Shipping Pallets: The science behind unit load design
For the past five or six years, Mark White, president of White and Company and a professor emeritus at Virginia Tech, has been preaching the benefits of a systems-based approach to unit load design.
White’s idea, as I’ve written in the past, is that pallets, industrial packaging and materials handling systems are too often designed in a vacuum. The folks designing pallets never talk to the packaging engineers, the systems engineers or transportation people who are shipping a product. The result: the money saved by designing the conveyor system a certain way may be lost many times over in extra pallet and packaging expenditures.
The latest research coming out of Virginia Tech on pallet design puts new science behind that concept. White presented his findings at the ISTA Annual Conference in April. You can view the presentation here.
The bottom line on the research is that it demonstrates how a pallet designed for stiffness instead of just strength can result in a significant reduction in the overall cost of a unit load. “I have worked with several companies that have spent an additional $1.50 on their pallet but reduced the overall cost of shipping a unit load by $6 to $7 per load because they can reduce the mil thickness on the pails they ship their product in,” says White.
Here’s what the research shows and how he gets to those savings. Pallets are typically designed with strength in mind – that is getting the right thickness so that the deckboards don’t break or the stringers collapse during handling. Without question, strength is important. But the new research conducted by one of White’s research students demonstrates that a stiffer pallet can resist stress as it moves through the supply chain. That can lead to lower overall packaging costs.
“If you think about how product moves, the majority of the mechanical stress to which packaged product is exposed in the unit load has to work with a pallet,” White says. “We’re talking about pallets in racks, double and triple stacked on the floor, picked up and moved with a lift truck or the vibration experienced as a truck moves down the road. All those stresses go through the pallet first.”
White and his students have been looking at how the pallet reacts to those stresses for years. More recently, his team looked at whether they can predict how much compression stress a packaged product will be exposed to as a function of the pallet design and whether that compression can be mitigated by altering the pallet design. Voila, White says: “It worked.”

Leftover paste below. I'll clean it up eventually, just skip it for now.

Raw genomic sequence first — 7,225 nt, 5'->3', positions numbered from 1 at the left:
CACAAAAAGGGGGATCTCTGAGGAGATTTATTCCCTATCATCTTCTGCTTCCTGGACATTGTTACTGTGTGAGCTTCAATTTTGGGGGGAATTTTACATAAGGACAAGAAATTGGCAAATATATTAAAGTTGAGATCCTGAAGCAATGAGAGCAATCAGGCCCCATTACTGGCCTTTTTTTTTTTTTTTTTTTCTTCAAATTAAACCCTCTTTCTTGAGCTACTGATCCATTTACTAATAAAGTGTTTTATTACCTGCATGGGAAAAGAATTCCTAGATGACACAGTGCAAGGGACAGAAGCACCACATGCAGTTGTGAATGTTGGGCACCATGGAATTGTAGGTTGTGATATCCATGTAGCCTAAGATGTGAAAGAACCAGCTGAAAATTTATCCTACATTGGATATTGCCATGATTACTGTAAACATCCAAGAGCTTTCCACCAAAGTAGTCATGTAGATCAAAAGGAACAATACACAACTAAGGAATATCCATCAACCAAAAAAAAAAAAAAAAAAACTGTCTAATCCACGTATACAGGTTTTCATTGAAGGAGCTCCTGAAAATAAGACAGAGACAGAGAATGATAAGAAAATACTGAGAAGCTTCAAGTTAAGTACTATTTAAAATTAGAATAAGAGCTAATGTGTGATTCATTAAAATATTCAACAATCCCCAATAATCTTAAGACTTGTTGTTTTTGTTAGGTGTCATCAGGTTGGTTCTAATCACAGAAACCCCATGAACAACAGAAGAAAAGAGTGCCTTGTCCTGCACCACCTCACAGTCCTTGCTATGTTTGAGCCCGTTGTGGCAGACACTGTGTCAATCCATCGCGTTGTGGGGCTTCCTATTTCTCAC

Why compression strength? “That’s how much force there is on that packaged product sitting on a pallet when you stack two or three unit loads high in the warehouse,” White says. “Compression strength is what manufacturers of corrugated cartons and plastic pails and bottles design to. If we can reduce compression stress through the pallet design, they can reduce the amount of rigid packaging in the unit load.”
That’s important because the cost of rigid packaging – the cost of all those containers, pails and bottles that sit on top of a pallet – is a lot more than the cost of the pallet itself.
The research demonstrates that the pallet amplifies the compression stress to the product in storage by a factor of 5 to 10. The flip side is that a stiffer pallet – one redesigned with thicker deck boards – can cut the compression stresses in half.
That’s why a $1.50 investment in thicker deck boards than are required from the perspective of strength alone can deliver an overall savings of $6 to $7 because of thinner pails and still transport a load through the supply chain without damage.
“Pallet strength is still important,” White says. “You don’t want a pallet to collapse. What I’m proposing is that packaging engineers and pallet designers understand that pallet stiffness is a close second.”
The new research will be incorporated into the unit load and pallet design short courses offered at Virginia Tech this fall.